- Tous > Medicine Information and Evidence for Policy > Medicines Policy
- Tous > Medicine Access and Rational Use > Antimicrobial Drug Resistance
- Tous > Medicine Access and Rational Use > Rational Use
- Mots-clés > antibiotic resistance
- Mots-clés > antimicrobial resistance (AMR)
- Mots-clés > country case studies
- Mots-clés > innovation and access
- Mots-clés > Open Source Drug Discovery Initiative (OSDD)
- Mots-clés > research and innovation
- Mots-clés > resistance containment
- Mots-clés > surveillance - antibiotic resistance and antibiotic use
(2014; 6 pages)
The challenge of growing antibiotic resistance has placed the effectiveness of antibiotics in treating infections in jeopardy. In so doing, the benefits of modern day medicine, from surgical prophylaxis to chemotherapy, have been compromised. There exists, however, a paradox between patients receiving unnecessary antibiotic treatment and those who go without such access. Across the pharmaceutical value chain, the challenge of ensuring access to needed antibiotics might be characterized by therapeutic, financial and structural barriers. Overcoming each of these barriers, this paper describes innovative approaches to tackling antibiotic resistance.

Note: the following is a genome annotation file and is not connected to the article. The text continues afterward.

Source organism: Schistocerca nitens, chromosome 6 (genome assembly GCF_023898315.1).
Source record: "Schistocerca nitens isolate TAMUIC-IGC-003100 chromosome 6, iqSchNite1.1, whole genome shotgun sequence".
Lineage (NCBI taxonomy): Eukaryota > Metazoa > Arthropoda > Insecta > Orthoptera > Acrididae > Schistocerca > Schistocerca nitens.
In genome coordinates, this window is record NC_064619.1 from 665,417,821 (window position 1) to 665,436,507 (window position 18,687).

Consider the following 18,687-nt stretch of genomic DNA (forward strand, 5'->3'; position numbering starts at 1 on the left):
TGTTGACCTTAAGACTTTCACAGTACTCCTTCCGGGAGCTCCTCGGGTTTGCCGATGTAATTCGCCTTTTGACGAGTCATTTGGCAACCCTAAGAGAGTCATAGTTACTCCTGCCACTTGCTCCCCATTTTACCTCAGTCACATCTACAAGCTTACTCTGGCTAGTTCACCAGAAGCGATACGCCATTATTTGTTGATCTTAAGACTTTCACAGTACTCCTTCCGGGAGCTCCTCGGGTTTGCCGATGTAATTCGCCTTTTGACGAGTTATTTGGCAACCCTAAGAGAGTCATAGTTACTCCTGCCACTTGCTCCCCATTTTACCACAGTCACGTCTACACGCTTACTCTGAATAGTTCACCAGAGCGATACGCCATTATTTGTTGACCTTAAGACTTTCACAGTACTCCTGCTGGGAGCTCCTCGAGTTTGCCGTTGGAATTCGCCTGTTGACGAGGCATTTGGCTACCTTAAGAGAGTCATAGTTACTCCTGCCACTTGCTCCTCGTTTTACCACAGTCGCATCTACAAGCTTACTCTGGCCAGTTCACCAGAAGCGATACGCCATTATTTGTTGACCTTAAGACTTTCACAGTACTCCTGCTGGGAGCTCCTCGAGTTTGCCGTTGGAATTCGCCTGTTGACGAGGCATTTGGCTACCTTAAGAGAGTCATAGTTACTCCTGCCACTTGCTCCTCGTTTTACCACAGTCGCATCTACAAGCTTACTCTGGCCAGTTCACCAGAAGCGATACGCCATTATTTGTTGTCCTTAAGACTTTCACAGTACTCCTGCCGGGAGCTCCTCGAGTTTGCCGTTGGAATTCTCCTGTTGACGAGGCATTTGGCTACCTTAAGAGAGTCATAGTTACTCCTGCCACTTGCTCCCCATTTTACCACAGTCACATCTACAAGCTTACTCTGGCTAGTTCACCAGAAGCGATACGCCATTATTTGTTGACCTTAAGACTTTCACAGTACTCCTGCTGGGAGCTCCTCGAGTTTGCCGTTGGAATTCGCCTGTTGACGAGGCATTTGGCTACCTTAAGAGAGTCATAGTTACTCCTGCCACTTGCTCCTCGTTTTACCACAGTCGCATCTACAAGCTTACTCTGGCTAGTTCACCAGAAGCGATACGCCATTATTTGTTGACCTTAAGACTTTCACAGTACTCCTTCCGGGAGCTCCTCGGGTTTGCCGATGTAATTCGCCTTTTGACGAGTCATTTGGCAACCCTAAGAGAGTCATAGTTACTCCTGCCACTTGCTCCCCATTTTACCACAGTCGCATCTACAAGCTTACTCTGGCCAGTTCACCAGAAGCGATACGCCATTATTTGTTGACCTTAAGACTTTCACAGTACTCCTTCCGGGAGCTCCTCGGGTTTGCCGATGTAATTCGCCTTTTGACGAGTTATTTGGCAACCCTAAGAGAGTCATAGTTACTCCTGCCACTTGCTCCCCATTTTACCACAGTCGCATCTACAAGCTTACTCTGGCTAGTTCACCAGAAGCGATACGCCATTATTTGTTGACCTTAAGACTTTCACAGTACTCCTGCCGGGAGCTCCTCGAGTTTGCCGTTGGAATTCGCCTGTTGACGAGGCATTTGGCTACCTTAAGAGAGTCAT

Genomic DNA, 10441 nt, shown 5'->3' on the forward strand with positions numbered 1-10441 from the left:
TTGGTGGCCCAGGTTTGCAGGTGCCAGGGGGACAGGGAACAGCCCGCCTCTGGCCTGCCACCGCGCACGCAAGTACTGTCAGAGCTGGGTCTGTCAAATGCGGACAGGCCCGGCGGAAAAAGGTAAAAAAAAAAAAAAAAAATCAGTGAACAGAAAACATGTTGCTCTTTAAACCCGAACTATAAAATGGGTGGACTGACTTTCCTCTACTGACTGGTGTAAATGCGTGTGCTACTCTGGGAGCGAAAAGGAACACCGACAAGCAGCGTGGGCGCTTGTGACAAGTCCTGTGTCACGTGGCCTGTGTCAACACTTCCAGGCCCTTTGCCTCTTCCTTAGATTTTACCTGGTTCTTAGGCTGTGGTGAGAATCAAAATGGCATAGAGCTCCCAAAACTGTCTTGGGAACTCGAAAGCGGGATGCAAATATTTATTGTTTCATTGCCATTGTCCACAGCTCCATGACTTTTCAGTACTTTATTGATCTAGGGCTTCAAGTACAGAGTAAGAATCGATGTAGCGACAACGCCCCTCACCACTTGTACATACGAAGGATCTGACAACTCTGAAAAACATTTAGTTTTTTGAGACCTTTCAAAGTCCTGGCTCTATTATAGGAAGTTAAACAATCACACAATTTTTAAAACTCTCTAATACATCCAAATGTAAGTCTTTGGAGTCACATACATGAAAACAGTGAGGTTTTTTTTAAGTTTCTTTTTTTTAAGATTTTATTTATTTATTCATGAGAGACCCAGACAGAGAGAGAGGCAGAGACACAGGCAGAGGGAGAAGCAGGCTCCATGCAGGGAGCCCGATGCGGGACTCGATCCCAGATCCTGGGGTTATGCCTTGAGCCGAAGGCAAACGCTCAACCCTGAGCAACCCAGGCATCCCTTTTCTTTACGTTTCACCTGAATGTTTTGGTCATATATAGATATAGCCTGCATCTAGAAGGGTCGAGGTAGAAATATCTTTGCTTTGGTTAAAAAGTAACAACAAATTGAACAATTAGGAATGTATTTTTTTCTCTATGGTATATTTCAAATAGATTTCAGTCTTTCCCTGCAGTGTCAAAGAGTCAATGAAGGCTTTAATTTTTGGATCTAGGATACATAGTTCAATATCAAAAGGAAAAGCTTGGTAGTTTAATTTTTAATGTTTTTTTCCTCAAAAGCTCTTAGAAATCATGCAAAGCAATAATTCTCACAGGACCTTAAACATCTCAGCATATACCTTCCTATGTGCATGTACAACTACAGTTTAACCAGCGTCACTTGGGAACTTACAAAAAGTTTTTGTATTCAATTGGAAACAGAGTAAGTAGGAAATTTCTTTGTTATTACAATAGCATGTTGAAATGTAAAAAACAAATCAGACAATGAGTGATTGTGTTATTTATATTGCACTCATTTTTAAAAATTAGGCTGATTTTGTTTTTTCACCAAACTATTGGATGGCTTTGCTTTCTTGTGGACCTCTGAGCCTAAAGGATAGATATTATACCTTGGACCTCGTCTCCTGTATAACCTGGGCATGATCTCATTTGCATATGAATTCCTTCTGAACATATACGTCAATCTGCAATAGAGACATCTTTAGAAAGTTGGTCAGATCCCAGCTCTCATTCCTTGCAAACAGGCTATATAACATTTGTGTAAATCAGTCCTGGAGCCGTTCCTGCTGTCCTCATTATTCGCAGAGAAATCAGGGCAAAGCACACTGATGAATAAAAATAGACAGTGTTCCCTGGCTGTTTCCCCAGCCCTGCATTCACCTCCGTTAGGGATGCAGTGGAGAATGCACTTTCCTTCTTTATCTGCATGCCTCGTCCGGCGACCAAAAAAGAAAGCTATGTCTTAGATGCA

Therapeutic access most directly relates to the R&D of new antibiotics. The dearth of novel antibiotics over the past few decades is symptomatic of a stalled pharmaceutical pipeline, which could be improved by the sharing of resources, risks, and rewards. India’s Open Source Drug Discovery Initiative (OSDD) is one example of these three “Rs” in action, and this initiative has built a network of online and wet-lab collaborators to innovate treatment by crowdsourcing contributions that advance pre-clinical research, publicly funding clinical trials for diseases such as tuberculosis and malaria, and eventually licensing scale-up at close-to-marginal cost pricing. Financial access requires not only ensuring the affordability of needed antibiotics, but also a price point that enables the sustainability of that treatment’s supply. A solution that delinks the return on investment from volume-based sales is crucial to addressing both the supply- and demand-side barriers to financial access. Finally, structural access is linked to the delivery system of antibiotics and involves the relationships among prescriber, dispenser and consumer. Innovations seeking to improve structural access can improve the rational use of antibiotics by targeting the consumer, but must not neglect the need to examine the patterns, incentives, and guidelines that influence the behavior of health providers. The Antibiotic Smart Use (ASU) Project in Thailand is an example of such a multi-pronged approach. Working through a staged implementation process, ASU has seen impressive declines in inappropriate antibiotics use by substituting culturally appropriate herbal remedies for viral or self-limited infections when antibiotic use is unnecessary, improving diagnostic capabilities by providing illuminators, and introducing a more robust discussion of the rational use of medications among local health providers. The case studies throughout this paper examine the issues of therapeutic, financial, and structural access along the pharmaceutical value chain and illustrate innovative approaches that work towards tackling antibiotic resistance.